There is a large number and diversity of bacteria in the mouth. Most of these bacteria are fought off by enzymes in saliva, but there are also many that survive and lodge in different areas, sometimes causing health problems.
Bacteria in the mouth are very numerous. In fact, it is estimated that there are around 100 million bacteria for every millimeter of saliva. These correspond to more than 600 species of bacteria. In reality, the oral cavity has all the conditions for countless microorganisms to take refuge there.
Despite everything, many of the bacteria in the mouth have no future in the human body. A good part of them are attacked by the enzymes in the saliva, while another part goes to the digestive system, where they are destroyed in a short time.
That said, it should also be noted that another group of bacteria in the mouth does manage to survive and ends up staying in the oral cavity. When this happens, they can lead to problems such as cavities or other diseases. The way to combat them is with good oral hygiene.
Bacteria in the mouth
The mouth is made up of many surfaces, each of which is covered by a large number of bacteria. Some of the bacteria in the mouth play a role in the development of diseases such as tooth decay and periodontitis. Both are risk factors for developing other more serious diseases, such as diabetes mellitus and cardiovascular diseases.
The composition and concentration of bacteria in the mouth depends on several factors:
- Nutrient availability
- Oxygen concentration
- Anatomical features
- Exposure to immune factors
- Bacteria in the mouth, along with other microorganisms, are known as the oral microbiota. That population is not fixed, but is continually changing, even due to factors as simple as yawning, kissing, or eating certain foods.
- In general, aerobic and anaerobic bacteria predominate inside the mouth, both gram-positive and gram-negative. Among these, the Lactobacillus, Actinobacillus, Staphylococcus or Streptococcus genera stand out . Let’s look at this in more detail.
Saliva and bacteria
In saliva, facultative anaerobic gram-positive cocci predominate, representing around 44% of the bacterial population; it is followed by strict anaerobic gram-negative cocci, which account for about 15%. Gram-positive facultative anaerobic bacilli have a similar percentage.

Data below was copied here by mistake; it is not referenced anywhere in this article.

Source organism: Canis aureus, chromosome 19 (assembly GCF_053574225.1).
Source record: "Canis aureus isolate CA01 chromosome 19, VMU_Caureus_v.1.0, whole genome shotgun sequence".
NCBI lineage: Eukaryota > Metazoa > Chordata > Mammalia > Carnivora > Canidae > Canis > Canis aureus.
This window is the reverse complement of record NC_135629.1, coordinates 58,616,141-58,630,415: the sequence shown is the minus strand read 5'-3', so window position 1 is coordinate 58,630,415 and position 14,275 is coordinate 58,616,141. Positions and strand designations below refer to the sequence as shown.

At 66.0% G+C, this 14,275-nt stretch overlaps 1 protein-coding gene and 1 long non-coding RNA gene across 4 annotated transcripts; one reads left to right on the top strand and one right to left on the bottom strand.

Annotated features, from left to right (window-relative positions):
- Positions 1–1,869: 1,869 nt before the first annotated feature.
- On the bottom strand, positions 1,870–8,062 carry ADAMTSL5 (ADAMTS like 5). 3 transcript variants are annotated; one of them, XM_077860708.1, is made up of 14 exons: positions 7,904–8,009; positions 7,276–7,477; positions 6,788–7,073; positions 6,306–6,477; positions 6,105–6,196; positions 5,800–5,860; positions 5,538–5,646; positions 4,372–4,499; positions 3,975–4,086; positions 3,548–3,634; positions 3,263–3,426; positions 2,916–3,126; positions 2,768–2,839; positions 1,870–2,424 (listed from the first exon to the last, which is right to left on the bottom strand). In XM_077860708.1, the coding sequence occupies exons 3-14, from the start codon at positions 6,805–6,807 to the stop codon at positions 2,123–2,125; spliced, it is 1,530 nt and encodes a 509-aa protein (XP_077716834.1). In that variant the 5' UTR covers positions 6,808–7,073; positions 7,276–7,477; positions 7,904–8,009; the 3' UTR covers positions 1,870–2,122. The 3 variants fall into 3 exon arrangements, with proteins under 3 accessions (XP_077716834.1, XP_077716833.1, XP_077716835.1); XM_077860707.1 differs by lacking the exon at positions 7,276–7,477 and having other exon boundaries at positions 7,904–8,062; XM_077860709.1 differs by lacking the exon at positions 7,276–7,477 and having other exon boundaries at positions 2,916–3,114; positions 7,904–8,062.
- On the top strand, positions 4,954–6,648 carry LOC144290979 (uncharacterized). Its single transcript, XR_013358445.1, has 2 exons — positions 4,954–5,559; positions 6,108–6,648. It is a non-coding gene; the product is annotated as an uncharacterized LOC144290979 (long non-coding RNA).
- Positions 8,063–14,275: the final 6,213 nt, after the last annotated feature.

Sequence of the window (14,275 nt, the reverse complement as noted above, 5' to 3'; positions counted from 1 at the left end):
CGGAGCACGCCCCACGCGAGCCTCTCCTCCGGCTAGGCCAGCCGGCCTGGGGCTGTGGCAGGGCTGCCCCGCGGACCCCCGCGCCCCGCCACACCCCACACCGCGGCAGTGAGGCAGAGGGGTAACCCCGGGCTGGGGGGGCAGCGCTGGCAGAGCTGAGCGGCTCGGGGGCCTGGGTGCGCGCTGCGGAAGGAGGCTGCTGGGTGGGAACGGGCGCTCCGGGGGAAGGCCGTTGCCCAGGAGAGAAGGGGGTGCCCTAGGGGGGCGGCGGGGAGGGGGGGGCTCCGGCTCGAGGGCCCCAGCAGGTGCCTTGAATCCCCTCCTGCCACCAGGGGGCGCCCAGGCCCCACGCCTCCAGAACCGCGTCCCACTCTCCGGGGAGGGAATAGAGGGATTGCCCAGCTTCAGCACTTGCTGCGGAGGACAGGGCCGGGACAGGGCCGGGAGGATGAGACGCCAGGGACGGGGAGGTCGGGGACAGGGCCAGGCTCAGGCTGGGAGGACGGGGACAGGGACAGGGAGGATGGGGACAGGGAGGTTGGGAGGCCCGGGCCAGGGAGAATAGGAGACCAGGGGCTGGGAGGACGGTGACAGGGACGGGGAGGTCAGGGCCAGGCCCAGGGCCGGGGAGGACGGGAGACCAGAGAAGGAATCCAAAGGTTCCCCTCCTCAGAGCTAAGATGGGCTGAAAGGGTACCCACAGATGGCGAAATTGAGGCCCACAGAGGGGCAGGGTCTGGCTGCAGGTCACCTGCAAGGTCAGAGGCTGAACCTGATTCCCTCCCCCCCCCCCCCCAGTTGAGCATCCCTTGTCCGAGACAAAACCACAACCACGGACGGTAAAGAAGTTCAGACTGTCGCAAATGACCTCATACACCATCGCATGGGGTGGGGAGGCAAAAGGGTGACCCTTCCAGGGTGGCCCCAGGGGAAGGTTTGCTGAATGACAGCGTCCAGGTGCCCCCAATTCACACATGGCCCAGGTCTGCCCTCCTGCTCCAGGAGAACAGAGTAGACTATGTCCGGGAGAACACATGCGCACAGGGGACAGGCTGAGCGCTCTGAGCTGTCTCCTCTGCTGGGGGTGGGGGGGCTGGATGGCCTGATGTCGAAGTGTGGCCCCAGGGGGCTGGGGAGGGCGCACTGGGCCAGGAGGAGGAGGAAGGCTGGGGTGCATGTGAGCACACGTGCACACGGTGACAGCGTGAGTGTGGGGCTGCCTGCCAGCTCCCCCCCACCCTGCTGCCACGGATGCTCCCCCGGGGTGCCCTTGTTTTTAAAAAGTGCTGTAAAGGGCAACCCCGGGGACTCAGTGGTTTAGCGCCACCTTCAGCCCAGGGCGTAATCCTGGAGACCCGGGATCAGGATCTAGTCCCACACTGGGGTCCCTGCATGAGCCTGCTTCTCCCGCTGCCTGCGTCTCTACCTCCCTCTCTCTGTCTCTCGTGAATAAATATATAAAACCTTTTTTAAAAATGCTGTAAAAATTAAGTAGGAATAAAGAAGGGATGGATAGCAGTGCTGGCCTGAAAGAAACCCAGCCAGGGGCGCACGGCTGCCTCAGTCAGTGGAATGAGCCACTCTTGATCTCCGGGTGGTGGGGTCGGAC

Factors such as the loss of teeth, and diseases such as gingivitis, alveolitis or periodontitis, can produce changes in the composition of the saliva microbiota. Tobacco use and poor hygiene also play a role.
The following types of bacteria predominate in the oral mucosa: Firmicutes mainly of the Streptococcus and Veillonellas genera; proteobacteria especially Neisseria; bacteroides-Prevotella and actinobacteria, micrococcineae.
Good hygiene of the oral mucosa prevents colonization by Treponema denticola and Fusobacterium Nucleatum. According to some studies, bacteria on the oral mucosa could be involved in some types of cancer.
Bacteria in teeth
If the teeth do not have cavities, the following bacteria are usually found there: Campylobacter, Granulicatella, Kingella, Leptotrichia, and Streptococcus- especially Streptococcus sanguinis. Likewise, Haemophilus parainfluenza, Gemella haemolysans, Slackia exigua, and Rothia species are present, especially in adults.
The teeth are surfaces that facilitate the formation of biofilms. Such biofilms change based on different factors. Some bacteria such as Streptococcus mutans, Actinomyces, and Lactobacillus affect tooth decay and periodontitis.
Gums and bacteria in the mouth
A biofilm can also form on the gums, which can cause diseases such as gingivitis. If the gums are healthy, microorganisms such as Proteobacteria predominate, in particular the gammaproteobacteriae of the genus Acinetobacter, Haemophilus and Moraxella. When there are health problems, there are also Streptococcus, Granulicatella and Gemella.
In the superficial part of the biofilm of the gums there is Treponema denticola together with Porphyromona gingivalis and Tannerella forsythia. Likewise, there may be viruses and, sometimes, microorganisms such as fungi. Oral diseases modify bacterial communities.
The biofilm that forms on the tongue is also dynamic and harbors many of the bacteria in the mouth. Approximately 45% are facultative anaerobic gram-positive cocci, especially Streptococcus salivarius, followed by Streptococcus mitis, milleri group streptococci, and Streptococcus mucilaginosus.
Strict anaerobic gram-negative cocci and facultative anaerobic gram-positive bacilli are also found. To a lesser extent, various species of the Lactobacillus, Neisseria, Fusobacterium and Haemophilus genera can be detected. Fusobacterium nucleatum, Porphyromona gingivalis, and Tannerella forsythi have been found on the back of the tongue of people with halitosis.
Prevent pathogenic bacteria in the mouth
Oral hygiene is the key to preventing pathogenic microorganisms that affect our oral cavity. In the same way, frequent visits to the dentist make it possible to identify risk factors and incipient pathologies that can be stopped before definitive damage. If you have doubts, or it has been a long time since you had a mouth check up, go to a specialist and consult him.